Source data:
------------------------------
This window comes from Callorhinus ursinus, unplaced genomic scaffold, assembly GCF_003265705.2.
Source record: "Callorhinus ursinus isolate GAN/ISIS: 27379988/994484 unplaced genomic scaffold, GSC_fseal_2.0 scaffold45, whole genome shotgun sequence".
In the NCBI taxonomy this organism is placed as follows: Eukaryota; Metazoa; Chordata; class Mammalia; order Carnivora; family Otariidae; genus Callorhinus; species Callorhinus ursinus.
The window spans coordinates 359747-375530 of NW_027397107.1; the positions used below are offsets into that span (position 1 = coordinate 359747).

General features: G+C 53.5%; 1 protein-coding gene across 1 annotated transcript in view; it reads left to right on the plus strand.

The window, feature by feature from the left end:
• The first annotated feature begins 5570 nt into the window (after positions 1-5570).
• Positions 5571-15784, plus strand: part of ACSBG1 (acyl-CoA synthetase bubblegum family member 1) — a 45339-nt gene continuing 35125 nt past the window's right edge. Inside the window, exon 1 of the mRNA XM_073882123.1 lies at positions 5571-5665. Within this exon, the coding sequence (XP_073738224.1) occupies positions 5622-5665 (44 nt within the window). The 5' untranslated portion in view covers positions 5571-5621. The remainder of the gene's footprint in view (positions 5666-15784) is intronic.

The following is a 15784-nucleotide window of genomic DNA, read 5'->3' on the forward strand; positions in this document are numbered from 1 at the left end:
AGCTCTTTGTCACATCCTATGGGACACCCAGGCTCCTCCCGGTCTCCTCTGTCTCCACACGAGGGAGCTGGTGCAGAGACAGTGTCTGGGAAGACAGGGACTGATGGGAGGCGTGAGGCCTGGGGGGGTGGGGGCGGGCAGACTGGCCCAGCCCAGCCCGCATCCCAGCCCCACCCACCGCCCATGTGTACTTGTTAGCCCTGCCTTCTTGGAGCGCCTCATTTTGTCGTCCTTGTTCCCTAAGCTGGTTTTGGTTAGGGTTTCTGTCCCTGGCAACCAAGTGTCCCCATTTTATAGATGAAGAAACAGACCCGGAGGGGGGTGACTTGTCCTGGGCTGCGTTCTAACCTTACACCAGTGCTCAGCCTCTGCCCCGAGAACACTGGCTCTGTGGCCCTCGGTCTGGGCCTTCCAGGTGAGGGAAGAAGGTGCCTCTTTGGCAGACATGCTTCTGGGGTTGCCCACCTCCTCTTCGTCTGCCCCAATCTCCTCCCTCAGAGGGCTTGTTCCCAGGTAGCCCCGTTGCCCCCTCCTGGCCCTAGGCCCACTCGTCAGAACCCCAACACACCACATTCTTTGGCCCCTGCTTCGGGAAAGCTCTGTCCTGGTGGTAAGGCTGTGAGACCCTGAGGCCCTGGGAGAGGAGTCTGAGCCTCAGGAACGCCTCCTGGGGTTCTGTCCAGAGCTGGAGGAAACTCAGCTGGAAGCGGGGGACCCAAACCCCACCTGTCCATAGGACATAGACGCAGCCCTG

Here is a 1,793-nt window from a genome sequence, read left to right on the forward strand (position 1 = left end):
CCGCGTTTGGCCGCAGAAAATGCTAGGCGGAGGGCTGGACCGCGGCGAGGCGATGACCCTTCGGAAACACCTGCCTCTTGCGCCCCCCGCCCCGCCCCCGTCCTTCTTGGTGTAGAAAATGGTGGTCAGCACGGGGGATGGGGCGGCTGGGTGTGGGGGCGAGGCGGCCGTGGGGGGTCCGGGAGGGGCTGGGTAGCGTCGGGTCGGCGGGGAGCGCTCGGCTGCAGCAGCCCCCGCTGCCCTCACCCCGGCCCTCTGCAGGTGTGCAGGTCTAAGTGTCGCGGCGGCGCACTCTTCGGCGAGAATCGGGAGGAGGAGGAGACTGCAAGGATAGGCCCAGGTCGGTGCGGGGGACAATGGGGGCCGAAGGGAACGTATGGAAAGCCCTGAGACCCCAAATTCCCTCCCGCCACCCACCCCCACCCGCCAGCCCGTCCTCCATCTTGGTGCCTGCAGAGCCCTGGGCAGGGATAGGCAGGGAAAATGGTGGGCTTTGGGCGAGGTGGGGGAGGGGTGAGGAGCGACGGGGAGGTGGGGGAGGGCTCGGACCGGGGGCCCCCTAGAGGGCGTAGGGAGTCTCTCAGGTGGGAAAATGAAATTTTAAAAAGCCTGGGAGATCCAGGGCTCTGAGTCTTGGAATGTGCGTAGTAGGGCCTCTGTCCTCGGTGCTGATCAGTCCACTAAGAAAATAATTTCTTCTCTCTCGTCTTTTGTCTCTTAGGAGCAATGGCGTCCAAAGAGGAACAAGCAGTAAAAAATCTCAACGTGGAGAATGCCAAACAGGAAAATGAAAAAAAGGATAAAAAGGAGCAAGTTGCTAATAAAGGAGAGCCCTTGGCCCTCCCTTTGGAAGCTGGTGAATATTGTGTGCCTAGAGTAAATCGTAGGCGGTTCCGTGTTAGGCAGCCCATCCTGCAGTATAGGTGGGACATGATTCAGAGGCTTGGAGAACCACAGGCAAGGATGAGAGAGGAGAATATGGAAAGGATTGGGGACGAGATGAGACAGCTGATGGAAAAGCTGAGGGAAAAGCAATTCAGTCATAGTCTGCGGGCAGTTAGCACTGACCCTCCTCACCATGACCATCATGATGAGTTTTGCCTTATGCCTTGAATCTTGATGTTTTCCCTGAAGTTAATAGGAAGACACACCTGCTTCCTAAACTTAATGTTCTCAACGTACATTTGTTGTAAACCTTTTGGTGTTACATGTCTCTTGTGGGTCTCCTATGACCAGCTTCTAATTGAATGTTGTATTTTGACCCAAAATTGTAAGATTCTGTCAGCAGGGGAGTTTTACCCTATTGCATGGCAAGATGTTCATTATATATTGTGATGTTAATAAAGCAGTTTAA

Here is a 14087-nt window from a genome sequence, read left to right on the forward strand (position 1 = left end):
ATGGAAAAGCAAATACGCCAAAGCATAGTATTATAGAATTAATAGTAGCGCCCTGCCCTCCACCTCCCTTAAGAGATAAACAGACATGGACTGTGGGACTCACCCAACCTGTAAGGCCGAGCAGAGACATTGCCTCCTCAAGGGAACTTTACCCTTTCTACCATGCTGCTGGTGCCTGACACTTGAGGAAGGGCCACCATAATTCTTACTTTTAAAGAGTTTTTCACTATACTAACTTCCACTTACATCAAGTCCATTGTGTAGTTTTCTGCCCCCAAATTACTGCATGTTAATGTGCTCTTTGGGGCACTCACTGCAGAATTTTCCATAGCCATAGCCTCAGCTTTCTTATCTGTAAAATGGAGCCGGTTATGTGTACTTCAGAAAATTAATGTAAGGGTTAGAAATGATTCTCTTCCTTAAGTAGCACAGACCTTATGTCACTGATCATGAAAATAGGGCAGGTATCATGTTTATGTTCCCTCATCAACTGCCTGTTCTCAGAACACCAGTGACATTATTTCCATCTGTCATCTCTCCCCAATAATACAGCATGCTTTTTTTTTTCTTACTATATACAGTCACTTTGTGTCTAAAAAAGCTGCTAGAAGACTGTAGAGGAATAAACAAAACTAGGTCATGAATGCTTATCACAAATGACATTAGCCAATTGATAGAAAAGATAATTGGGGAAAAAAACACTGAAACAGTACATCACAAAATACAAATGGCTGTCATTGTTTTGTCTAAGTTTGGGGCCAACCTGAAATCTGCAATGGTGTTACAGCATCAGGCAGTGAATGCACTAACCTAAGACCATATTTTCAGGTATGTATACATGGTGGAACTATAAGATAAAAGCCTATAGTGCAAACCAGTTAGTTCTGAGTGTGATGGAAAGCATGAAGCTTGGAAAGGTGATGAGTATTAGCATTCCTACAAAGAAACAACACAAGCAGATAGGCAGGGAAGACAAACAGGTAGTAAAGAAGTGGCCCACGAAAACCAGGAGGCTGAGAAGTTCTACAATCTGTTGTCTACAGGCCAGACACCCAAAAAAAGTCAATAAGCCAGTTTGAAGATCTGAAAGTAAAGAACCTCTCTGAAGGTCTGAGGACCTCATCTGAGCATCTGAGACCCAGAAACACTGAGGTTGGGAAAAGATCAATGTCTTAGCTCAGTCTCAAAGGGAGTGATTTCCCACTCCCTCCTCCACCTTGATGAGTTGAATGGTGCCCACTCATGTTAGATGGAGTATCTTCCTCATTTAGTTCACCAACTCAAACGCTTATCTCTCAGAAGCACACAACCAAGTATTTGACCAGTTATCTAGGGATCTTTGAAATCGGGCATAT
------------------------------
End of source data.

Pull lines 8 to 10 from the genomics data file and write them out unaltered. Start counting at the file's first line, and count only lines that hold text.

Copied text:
• Positions 5571-15784, plus strand: part of ACSBG1 (acyl-CoA synthetase bubblegum family member 1) — a 45339-nt gene continuing 35125 nt past the window's right edge. Inside the window, exon 1 of the mRNA XM_073882123.1 lies at positions 5571-5665. Within this exon, the coding sequence (XP_073738224.1) occupies positions 5622-5665 (44 nt within the window). The 5' untranslated portion in view covers positions 5571-5621. The remainder of the gene's footprint in view (positions 5666-15784) is intronic.

The following is a 15784-nucleotide window of genomic DNA, read 5'->3' on the forward strand; positions in this document are numbered from 1 at the left end:
AGCTCTTTGTCACATCCTATGGGACACCCAGGCTCCTCCCGGTCTCCTCTGTCTCCACACGAGGGAGCTGGTGCAGAGACAGTGTCTGGGAAGACAGGGACTGATGGGAGGCGTGAGGCCTGGGGGGGTGGGGGCGGGCAGACTGGCCCAGCCCAGCCCGCATCCCAGCCCCACCCACCGCCCATGTGTACTTGTTAGCCCTGCCTTCTTGGAGCGCCTCATTTTGTCGTCCTTGTTCCCTAAGCTGGTTTTGGTTAGGGTTTCTGTCCCTGGCAACCAAGTGTCCCCATTTTATAGATGAAGAAACAGACCCGGAGGGGGGTGACTTGTCCTGGGCTGCGTTCTAACCTTACACCAGTGCTCAGCCTCTGCCCCGAGAACACTGGCTCTGTGGCCCTCGGTCTGGGCCTTCCAGGTGAGGGAAGAAGGTGCCTCTTTGGCAGACATGCTTCTGGGGTTGCCCACCTCCTCTTCGTCTGCCCCAATCTCCTCCCTCAGAGGGCTTGTTCCCAGGTAGCCCCGTTGCCCCCTCCTGGCCCTAGGCCCACTCGTCAGAACCCCAACACACCACATTCTTTGGCCCCTGCTTCGGGAAAGCTCTGTCCTGGTGGTAAGGCTGTGAGACCCTGAGGCCCTGGGAGAGGAGTCTGAGCCTCAGGAACGCCTCCTGGGGTTCTGTCCAGAGCTGGAGGAAACTCAGCTGGAAGCGGGGGACCCAAACCCCACCTGTCCATAGGACATAGACGCAGCCCTG